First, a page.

Submitted by Logan Albright via the Ludwig von Mises Institute,
The economic theory behind why minimum wage hikes are not good for prosperity is so simple and has been repeated so many times, it’s almost not worth addressing anymore. Yet every year, some ill-informed politician comes out loudly proclaiming that higher wages mandated by the government will help the poor and reduce income inequality, so apparently we have to keep going down this road until it sinks in.
The latest offender is Senator Barbara Boxer, who is shooting her mouth off with ignorant claims that a $10 an hour minimum wage is just the thing to help the plight of the working poor. This is wrong on so many levels that it’s hard to know where to begin. Let’s start with an obvious truth that is all too often forgotten in discussions about labor regulations: labor is a product. The worker is the producer, and the employer is the customer. When you hire someone to cut your hair or paint your house, you think of yourself as the customer, but this intuition tends to break down in office or service sector jobs. If you work as a cashier for McDonald’s, the hungry people who come in and order burgers from you are not your customers. McDonald’s itself is your customer, and your time is the product they are buying from you, just like people buy burgers from them.
Boxer claims that a mandated increase in the price of your labor will benefit you, the seller. If that is true, than a mandated increase in the price of hamburgers should benefit McDonald’s, the seller, right? But there is nothing to stop McDonald’s from raising their prices. If $10 an hour is a good price for labor, why do they not charge $10 for a hamburger? The answer should be clear. At $10 a burger, McDonald’s would have many, many fewer customers. Even if every food product on the market fell under the same requirement so that customers couldn’t substitute to another eatery, people would still eat less in general, and McDonald’s would lose money. An arbitrary hike in the price of a product does not benefit sellers, it drives away buyers. Labor is no different than any other product in this regard.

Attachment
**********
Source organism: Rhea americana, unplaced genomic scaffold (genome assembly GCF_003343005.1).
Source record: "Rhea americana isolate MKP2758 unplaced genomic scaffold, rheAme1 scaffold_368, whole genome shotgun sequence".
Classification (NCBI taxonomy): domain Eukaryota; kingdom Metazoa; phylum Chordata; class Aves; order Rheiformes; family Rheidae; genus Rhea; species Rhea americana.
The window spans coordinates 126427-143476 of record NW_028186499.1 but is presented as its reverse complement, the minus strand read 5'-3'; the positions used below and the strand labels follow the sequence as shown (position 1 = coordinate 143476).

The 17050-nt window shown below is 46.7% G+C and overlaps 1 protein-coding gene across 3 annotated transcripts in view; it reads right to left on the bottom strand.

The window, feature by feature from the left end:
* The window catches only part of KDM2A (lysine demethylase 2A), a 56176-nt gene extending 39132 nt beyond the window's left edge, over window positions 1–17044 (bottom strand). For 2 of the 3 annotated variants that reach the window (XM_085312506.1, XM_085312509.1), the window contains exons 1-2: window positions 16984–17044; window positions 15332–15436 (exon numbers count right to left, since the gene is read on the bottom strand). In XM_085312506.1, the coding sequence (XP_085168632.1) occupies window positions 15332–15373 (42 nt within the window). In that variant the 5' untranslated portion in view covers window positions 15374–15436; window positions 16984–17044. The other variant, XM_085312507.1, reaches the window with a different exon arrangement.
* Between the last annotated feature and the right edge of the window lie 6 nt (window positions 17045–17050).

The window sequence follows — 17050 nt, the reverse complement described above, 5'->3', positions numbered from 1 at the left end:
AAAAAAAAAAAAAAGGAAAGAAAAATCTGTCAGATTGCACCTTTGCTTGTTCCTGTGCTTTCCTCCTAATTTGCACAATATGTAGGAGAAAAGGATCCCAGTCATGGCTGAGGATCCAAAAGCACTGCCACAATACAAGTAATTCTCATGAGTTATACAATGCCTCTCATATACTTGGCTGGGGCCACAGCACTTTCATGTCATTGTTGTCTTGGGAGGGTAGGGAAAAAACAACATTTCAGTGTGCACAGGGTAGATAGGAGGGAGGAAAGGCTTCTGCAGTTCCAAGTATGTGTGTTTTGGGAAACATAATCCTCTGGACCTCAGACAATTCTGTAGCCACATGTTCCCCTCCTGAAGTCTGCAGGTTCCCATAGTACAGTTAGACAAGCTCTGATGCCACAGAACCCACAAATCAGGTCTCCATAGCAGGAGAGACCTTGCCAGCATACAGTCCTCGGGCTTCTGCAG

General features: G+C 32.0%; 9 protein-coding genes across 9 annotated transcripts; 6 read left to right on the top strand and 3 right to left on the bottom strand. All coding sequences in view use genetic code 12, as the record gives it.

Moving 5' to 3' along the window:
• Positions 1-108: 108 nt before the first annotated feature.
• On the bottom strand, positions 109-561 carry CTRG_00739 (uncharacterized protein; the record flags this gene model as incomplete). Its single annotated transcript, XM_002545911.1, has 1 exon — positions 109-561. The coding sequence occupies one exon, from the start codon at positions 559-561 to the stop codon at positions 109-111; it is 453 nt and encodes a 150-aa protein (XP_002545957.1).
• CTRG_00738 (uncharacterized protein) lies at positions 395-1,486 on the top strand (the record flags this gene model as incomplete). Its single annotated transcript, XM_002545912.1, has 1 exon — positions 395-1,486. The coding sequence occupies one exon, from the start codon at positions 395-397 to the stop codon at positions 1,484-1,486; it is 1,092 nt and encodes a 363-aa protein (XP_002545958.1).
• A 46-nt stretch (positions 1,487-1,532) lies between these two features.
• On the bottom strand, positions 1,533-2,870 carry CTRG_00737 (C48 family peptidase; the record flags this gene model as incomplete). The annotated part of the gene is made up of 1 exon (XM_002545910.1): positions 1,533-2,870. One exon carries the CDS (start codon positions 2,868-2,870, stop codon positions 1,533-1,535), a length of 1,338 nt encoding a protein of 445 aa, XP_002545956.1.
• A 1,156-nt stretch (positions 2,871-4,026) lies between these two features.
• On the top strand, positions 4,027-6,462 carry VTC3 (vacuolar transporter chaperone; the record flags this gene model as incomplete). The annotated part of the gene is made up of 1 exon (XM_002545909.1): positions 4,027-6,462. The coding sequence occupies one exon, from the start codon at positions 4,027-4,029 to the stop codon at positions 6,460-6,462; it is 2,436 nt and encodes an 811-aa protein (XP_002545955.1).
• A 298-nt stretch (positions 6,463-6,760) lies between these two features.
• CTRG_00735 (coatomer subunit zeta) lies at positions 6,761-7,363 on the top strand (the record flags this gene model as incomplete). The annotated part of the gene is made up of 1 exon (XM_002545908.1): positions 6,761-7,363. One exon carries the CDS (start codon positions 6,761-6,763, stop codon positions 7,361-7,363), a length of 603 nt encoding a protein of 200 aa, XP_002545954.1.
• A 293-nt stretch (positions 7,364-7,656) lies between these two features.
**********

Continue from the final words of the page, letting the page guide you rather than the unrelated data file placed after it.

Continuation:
When we think of labor as a product in this way, discarding abstract and meaningless notions of what is a “fair” wage, it becomes quite easy to see why high minimum wages do not benefit the poor. The price of labor rises, and so people buy less of it. Unemployment rises, and people with jobs find themselves either laid off or forced to work fewer hours in order to reduce costs. Since there will be fewer jobs available at the new minimum wage, production will decrease across the entire economy. Lower production levels mean that consumers must compete more aggressively for available goods by bidding up prices. So even though the workers lucky enough to keep their jobs may see an increase in pay, their dollars will not stretch as far as before.
According to Boxer, “There’s one word we always have to focus on and that’s ‘fairness’.” Leaving aside what a stupid thing that is to say, let’s take her at her word and focus on fairness. Is it fair to the man working for $8 an hour to be put out of work, because the government rules this productive contract illegal? Is it fair to young, uneducated workers trying to gain experience to be forbidden from competing across the only dimension they are able? Is it fair to mandate higher wages for a few, privileged workers while the same legislation throws many others into joblessness? Is it fair to saddle businesses with higher costs in a weak economy with an already draconian regulatory environment?
Maybe I need to buy a new dictionary, but none of these things seems to me to fit the definition of fairness. To me, fairness is allowing individuals to freely contract with one another, negotiating a mutually agreeable price. Fairness is treating everybody equally, not offering preferential treatment to protected classes or union members. It is bad enough that politicians know next to nothing about economics, but when they try to justify their destructive policies with misguided appeals to fairness that necessitate a near total redefinition of the term, it makes one wonder what hope there can be for the future.